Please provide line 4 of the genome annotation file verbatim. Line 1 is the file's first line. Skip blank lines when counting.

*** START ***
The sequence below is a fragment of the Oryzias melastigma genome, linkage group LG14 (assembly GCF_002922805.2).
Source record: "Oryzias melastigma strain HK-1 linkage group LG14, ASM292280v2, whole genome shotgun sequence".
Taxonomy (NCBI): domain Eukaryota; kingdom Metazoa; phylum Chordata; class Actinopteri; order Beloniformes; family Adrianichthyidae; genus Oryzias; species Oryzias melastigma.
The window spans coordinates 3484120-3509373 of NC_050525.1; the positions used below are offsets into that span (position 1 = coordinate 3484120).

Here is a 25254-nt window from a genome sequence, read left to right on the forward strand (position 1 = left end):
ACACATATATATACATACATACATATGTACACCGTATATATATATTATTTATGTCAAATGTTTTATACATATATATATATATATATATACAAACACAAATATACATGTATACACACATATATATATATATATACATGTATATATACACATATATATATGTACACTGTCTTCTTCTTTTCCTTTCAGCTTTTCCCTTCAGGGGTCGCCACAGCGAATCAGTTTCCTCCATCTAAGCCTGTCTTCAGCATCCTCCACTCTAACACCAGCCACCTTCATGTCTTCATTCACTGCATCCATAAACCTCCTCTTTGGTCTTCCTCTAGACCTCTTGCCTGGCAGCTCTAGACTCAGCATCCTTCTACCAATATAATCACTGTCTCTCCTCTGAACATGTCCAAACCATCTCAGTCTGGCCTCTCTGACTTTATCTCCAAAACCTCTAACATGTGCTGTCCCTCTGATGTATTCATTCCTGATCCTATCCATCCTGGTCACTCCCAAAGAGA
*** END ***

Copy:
The window spans coordinates 3484120-3509373 of NC_050525.1; the positions used below are offsets into that span (position 1 = coordinate 3484120).